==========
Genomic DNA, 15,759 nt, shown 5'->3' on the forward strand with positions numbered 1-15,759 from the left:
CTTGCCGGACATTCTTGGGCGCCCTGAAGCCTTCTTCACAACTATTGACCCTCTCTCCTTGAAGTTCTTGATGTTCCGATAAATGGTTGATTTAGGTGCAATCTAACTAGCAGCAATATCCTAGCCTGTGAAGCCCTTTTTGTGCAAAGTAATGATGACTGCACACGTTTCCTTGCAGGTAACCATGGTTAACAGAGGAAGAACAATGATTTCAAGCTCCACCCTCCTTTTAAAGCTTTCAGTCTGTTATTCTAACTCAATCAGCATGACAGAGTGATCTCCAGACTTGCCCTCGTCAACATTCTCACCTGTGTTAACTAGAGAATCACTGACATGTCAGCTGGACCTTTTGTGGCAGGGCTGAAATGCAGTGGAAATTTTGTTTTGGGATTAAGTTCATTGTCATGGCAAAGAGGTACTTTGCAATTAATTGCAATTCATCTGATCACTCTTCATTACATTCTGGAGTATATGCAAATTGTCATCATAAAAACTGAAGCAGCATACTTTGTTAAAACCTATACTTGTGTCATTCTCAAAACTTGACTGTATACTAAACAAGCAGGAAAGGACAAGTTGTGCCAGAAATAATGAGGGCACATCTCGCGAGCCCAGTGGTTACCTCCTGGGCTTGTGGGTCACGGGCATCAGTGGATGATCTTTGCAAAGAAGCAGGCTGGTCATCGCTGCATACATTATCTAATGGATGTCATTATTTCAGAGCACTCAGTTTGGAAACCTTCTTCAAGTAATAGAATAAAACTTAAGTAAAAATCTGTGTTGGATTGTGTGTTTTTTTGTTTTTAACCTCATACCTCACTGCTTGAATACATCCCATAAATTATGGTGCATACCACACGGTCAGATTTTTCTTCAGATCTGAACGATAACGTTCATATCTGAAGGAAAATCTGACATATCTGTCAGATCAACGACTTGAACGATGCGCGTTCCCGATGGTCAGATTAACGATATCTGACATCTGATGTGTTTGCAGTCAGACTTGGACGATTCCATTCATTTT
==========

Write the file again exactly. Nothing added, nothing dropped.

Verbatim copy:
Genomic DNA, 15,759 nt, shown 5'->3' on the forward strand with positions numbered 1-15,759 from the left:
CTTGCCGGACATTCTTGGGCGCCCTGAAGCCTTCTTCACAACTATTGACCCTCTCTCCTTGAAGTTCTTGATGTTCCGATAAATGGTTGATTTAGGTGCAATCTAACTAGCAGCAATATCCTAGCCTGTGAAGCCCTTTTTGTGCAAAGTAATGATGACTGCACACGTTTCCTTGCAGGTAACCATGGTTAACAGAGGAAGAACAATGATTTCAAGCTCCACCCTCCTTTTAAAGCTTTCAGTCTGTTATTCTAACTCAATCAGCATGACAGAGTGATCTCCAGACTTGCCCTCGTCAACATTCTCACCTGTGTTAACTAGAGAATCACTGACATGTCAGCTGGACCTTTTGTGGCAGGGCTGAAATGCAGTGGAAATTTTGTTTTGGGATTAAGTTCATTGTCATGGCAAAGAGGTACTTTGCAATTAATTGCAATTCATCTGATCACTCTTCATTACATTCTGGAGTATATGCAAATTGTCATCATAAAAACTGAAGCAGCATACTTTGTTAAAACCTATACTTGTGTCATTCTCAAAACTTGACTGTATACTAAACAAGCAGGAAAGGACAAGTTGTGCCAGAAATAATGAGGGCACATCTCGCGAGCCCAGTGGTTACCTCCTGGGCTTGTGGGTCACGGGCATCAGTGGATGATCTTTGCAAAGAAGCAGGCTGGTCATCGCTGCATACATTATCTAATGGATGTCATTATTTCAGAGCACTCAGTTTGGAAACCTTCTTCAAGTAATAGAATAAAACTTAAGTAAAAATCTGTGTTGGATTGTGTGTTTTTTTGTTTTTAACCTCATACCTCACTGCTTGAATACATCCCATAAATTATGGTGCATACCACACGGTCAGATTTTTCTTCAGATCTGAACGATAACGTTCATATCTGAAGGAAAATCTGACATATCTGTCAGATCAACGACTTGAACGATGCGCGTTCCCGATGGTCAGATTAACGATATCTGACATCTGATGTGTTTGCAGTCAGACTTGGACGATTCCATTCATTTT